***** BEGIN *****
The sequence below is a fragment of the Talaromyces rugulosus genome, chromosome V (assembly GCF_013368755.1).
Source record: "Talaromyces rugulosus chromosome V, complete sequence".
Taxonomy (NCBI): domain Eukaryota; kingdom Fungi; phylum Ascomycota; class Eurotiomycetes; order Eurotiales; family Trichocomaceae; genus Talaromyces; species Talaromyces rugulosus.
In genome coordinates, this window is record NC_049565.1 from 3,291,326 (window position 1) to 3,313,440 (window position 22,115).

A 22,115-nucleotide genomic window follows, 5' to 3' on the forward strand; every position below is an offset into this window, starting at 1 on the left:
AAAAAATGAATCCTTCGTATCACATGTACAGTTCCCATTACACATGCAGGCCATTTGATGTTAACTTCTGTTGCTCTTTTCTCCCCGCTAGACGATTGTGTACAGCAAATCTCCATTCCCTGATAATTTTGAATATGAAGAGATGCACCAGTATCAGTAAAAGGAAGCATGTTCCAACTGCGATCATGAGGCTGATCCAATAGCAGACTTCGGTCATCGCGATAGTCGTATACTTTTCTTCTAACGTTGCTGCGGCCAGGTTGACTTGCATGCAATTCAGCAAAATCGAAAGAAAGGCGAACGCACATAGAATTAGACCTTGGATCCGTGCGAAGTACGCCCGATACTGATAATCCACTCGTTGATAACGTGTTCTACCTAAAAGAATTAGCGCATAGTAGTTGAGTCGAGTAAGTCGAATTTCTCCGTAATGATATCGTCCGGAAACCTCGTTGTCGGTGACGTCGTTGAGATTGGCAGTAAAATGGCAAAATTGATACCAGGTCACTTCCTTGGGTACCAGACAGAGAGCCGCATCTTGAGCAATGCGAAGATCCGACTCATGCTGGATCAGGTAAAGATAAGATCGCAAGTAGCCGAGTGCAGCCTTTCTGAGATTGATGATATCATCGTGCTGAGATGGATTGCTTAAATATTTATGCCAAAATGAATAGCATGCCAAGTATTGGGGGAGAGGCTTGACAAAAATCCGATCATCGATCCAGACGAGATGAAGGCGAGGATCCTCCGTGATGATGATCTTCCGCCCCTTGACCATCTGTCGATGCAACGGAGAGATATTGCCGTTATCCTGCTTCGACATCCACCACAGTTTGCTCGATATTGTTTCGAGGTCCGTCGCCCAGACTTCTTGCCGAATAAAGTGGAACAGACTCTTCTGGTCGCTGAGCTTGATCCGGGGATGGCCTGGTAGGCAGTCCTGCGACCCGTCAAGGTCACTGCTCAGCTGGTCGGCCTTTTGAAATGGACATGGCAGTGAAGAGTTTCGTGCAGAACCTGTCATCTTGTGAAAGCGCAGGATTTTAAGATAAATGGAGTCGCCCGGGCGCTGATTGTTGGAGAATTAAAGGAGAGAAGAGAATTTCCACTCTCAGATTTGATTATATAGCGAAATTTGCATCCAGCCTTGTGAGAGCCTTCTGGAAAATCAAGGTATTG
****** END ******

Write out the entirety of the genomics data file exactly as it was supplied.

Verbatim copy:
The sequence below is a fragment of the Talaromyces rugulosus genome, chromosome V (assembly GCF_013368755.1).
Source record: "Talaromyces rugulosus chromosome V, complete sequence".
Taxonomy (NCBI): domain Eukaryota; kingdom Fungi; phylum Ascomycota; class Eurotiomycetes; order Eurotiales; family Trichocomaceae; genus Talaromyces; species Talaromyces rugulosus.
In genome coordinates, this window is record NC_049565.1 from 3,291,326 (window position 1) to 3,313,440 (window position 22,115).

A 22,115-nucleotide genomic window follows, 5' to 3' on the forward strand; every position below is an offset into this window, starting at 1 on the left:
AAAAAATGAATCCTTCGTATCACATGTACAGTTCCCATTACACATGCAGGCCATTTGATGTTAACTTCTGTTGCTCTTTTCTCCCCGCTAGACGATTGTGTACAGCAAATCTCCATTCCCTGATAATTTTGAATATGAAGAGATGCACCAGTATCAGTAAAAGGAAGCATGTTCCAACTGCGATCATGAGGCTGATCCAATAGCAGACTTCGGTCATCGCGATAGTCGTATACTTTTCTTCTAACGTTGCTGCGGCCAGGTTGACTTGCATGCAATTCAGCAAAATCGAAAGAAAGGCGAACGCACATAGAATTAGACCTTGGATCCGTGCGAAGTACGCCCGATACTGATAATCCACTCGTTGATAACGTGTTCTACCTAAAAGAATTAGCGCATAGTAGTTGAGTCGAGTAAGTCGAATTTCTCCGTAATGATATCGTCCGGAAACCTCGTTGTCGGTGACGTCGTTGAGATTGGCAGTAAAATGGCAAAATTGATACCAGGTCACTTCCTTGGGTACCAGACAGAGAGCCGCATCTTGAGCAATGCGAAGATCCGACTCATGCTGGATCAGGTAAAGATAAGATCGCAAGTAGCCGAGTGCAGCCTTTCTGAGATTGATGATATCATCGTGCTGAGATGGATTGCTTAAATATTTATGCCAAAATGAATAGCATGCCAAGTATTGGGGGAGAGGCTTGACAAAAATCCGATCATCGATCCAGACGAGATGAAGGCGAGGATCCTCCGTGATGATGATCTTCCGCCCCTTGACCATCTGTCGATGCAACGGAGAGATATTGCCGTTATCCTGCTTCGACATCCACCACAGTTTGCTCGATATTGTTTCGAGGTCCGTCGCCCAGACTTCTTGCCGAATAAAGTGGAACAGACTCTTCTGGTCGCTGAGCTTGATCCGGGGATGGCCTGGTAGGCAGTCCTGCGACCCGTCAAGGTCACTGCTCAGCTGGTCGGCCTTTTGAAATGGACATGGCAGTGAAGAGTTTCGTGCAGAACCTGTCATCTTGTGAAAGCGCAGGATTTTAAGATAAATGGAGTCGCCCGGGCGCTGATTGTTGGAGAATTAAAGGAGAGAAGAGAATTTCCACTCTCAGATTTGATTATATAGCGAAATTTGCATCCAGCCTTGTGAGAGCCTTCTGGAAAATCAAGGTATTG